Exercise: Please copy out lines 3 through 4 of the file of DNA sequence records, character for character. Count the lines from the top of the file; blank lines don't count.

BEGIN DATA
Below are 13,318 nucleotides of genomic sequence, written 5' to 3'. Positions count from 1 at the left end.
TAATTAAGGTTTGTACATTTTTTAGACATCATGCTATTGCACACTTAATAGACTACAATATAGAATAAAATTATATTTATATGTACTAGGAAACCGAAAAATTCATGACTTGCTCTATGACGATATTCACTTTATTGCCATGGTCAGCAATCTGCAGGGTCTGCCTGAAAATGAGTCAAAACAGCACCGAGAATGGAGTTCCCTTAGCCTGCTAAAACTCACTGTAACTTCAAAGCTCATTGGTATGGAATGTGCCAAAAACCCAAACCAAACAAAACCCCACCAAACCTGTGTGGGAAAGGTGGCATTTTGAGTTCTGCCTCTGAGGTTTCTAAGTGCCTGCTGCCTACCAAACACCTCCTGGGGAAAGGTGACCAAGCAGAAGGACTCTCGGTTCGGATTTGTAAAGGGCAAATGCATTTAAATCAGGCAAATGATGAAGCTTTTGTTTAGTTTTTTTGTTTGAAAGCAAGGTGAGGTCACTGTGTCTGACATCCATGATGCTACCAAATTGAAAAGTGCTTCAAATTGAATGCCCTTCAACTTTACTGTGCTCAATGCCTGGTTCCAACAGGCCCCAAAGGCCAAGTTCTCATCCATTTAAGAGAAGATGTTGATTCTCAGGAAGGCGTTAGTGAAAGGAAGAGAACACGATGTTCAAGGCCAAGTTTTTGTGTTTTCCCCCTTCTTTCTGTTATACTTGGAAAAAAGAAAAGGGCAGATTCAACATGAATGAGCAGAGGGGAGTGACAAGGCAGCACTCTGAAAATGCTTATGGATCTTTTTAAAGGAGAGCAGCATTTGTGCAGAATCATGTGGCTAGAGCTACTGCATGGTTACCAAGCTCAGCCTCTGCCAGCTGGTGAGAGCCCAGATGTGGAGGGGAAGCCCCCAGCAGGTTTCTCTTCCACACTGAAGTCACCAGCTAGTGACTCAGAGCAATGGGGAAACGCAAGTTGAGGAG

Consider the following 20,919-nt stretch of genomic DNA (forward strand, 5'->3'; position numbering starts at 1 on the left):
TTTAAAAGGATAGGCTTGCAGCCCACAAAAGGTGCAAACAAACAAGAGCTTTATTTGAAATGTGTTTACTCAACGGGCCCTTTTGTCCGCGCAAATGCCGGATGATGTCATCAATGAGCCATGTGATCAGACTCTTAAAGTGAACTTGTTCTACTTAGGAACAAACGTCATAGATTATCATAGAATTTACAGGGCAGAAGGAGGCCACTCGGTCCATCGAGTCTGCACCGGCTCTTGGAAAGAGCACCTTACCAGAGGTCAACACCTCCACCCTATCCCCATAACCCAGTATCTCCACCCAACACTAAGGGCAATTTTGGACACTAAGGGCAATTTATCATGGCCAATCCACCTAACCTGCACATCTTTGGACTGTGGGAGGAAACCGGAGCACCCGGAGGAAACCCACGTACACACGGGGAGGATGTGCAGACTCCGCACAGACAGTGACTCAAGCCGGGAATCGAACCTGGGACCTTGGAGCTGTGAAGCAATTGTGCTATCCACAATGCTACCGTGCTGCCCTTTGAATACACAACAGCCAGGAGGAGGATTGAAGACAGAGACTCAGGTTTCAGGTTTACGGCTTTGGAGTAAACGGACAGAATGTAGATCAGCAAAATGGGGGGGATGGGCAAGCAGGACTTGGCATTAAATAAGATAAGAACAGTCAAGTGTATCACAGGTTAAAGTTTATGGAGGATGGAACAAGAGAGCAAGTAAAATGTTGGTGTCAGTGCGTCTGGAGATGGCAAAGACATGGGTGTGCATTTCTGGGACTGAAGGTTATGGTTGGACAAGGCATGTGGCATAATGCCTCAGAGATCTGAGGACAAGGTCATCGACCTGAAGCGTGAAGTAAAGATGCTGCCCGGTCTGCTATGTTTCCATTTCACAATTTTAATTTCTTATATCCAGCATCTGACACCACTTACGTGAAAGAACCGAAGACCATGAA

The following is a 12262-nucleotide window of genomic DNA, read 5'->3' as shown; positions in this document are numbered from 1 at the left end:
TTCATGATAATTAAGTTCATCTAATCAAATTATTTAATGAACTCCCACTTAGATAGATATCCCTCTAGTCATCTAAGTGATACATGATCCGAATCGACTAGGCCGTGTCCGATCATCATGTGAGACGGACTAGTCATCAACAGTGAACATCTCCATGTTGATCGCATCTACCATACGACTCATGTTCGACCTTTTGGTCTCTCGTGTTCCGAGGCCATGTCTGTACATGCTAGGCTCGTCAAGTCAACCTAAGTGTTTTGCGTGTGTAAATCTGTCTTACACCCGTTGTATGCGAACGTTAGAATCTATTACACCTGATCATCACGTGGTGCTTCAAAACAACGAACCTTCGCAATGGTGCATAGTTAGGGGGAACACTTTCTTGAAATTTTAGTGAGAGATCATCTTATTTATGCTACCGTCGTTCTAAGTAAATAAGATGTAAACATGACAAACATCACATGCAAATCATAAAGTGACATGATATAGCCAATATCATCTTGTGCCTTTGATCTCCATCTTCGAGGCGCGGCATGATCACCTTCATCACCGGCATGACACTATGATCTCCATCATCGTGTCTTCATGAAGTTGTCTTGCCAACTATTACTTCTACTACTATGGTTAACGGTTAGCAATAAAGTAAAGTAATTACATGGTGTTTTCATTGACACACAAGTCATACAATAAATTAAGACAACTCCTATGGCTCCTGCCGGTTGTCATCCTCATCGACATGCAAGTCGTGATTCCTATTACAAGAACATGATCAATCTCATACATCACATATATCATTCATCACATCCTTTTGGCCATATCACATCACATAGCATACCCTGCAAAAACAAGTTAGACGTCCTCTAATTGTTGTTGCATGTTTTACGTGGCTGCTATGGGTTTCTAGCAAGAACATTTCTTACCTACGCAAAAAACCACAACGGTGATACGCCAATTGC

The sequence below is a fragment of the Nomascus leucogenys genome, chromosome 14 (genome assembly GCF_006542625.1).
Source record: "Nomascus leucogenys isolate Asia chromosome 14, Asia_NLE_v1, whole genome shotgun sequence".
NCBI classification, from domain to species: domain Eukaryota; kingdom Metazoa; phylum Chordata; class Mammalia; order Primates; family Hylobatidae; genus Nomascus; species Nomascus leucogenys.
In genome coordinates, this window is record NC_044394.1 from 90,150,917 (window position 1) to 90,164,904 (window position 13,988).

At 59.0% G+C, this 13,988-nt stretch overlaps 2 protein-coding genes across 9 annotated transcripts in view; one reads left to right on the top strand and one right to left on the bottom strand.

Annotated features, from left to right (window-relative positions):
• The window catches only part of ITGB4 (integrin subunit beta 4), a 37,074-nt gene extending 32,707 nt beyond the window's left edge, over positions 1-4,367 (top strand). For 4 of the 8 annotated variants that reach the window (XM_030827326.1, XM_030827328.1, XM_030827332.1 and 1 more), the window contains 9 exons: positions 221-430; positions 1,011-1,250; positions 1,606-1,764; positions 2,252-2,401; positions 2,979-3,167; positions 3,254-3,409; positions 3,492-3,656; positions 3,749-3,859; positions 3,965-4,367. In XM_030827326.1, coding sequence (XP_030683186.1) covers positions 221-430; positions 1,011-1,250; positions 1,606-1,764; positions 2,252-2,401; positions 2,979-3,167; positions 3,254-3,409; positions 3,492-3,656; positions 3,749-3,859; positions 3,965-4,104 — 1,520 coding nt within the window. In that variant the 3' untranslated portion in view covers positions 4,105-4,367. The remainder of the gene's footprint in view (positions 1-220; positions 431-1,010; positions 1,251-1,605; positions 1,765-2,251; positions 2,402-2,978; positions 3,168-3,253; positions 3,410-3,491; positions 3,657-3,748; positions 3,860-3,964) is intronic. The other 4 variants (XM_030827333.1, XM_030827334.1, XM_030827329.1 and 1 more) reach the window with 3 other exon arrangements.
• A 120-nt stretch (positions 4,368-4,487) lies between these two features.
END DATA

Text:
Consider the following 20,919-nt stretch of genomic DNA (forward strand, 5'->3'; position numbering starts at 1 on the left):
TTTAAAAGGATAGGCTTGCAGCCCACAAAAGGTGCAAACAAACAAGAGCTTTATTTGAAATGTGTTTACTCAACGGGCCCTTTTGTCCGCGCAAATGCCGGATGATGTCATCAATGAGCCATGTGATCAGACTCTTAAAGTGAACTTGTTCTACTTAGGAACAAACGTCATAGATTATCATAGAATTTACAGGGCAGAAGGAGGCCACTCGGTCCATCGAGTCTGCACCGGCTCTTGGAAAGAGCACCTTACCAGAGGTCAACACCTCCACCCTATCCCCATAACCCAGTATCTCCACCCAACACTAAGGGCAATTTTGGACACTAAGGGCAATTTATCATGGCCAATCCACCTAACCTGCACATCTTTGGACTGTGGGAGGAAACCGGAGCACCCGGAGGAAACCCACGTACACACGGGGAGGATGTGCAGACTCCGCACAGACAGTGACTCAAGCCGGGAATCGAACCTGGGACCTTGGAGCTGTGAAGCAATTGTGCTATCCACAATGCTACCGTGCTGCCCTTTGAATACACAACAGCCAGGAGGAGGATTGAAGACAGAGACTCAGGTTTCAGGTTTACGGCTTTGGAGTAAACGGACAGAATGTAGATCAGCAAAATGGGGGGGATGGGCAAGCAGGACTTGGCATTAAATAAGATAAGAACAGTCAAGTGTATCACAGGTTAAAGTTTATGGAGGATGGAACAAGAGAGCAAGTAAAATGTTGGTGTCAGTGCGTCTGGAGATGGCAAAGACATGGGTGTGCATTTCTGGGACTGAAGGTTATGGTTGGACAAGGCATGTGGCATAATGCCTCAGAGATCTGAGGACAAGGTCATCGACCTGAAGCGTGAAGTAAAGATGCTGCCCGGTCTGCTATGTTTCCATTTCACAATTTTAATTTCTTATATCCAGCATCTGACACCACTTACGTGAAAGAACCGAAGACCATGAA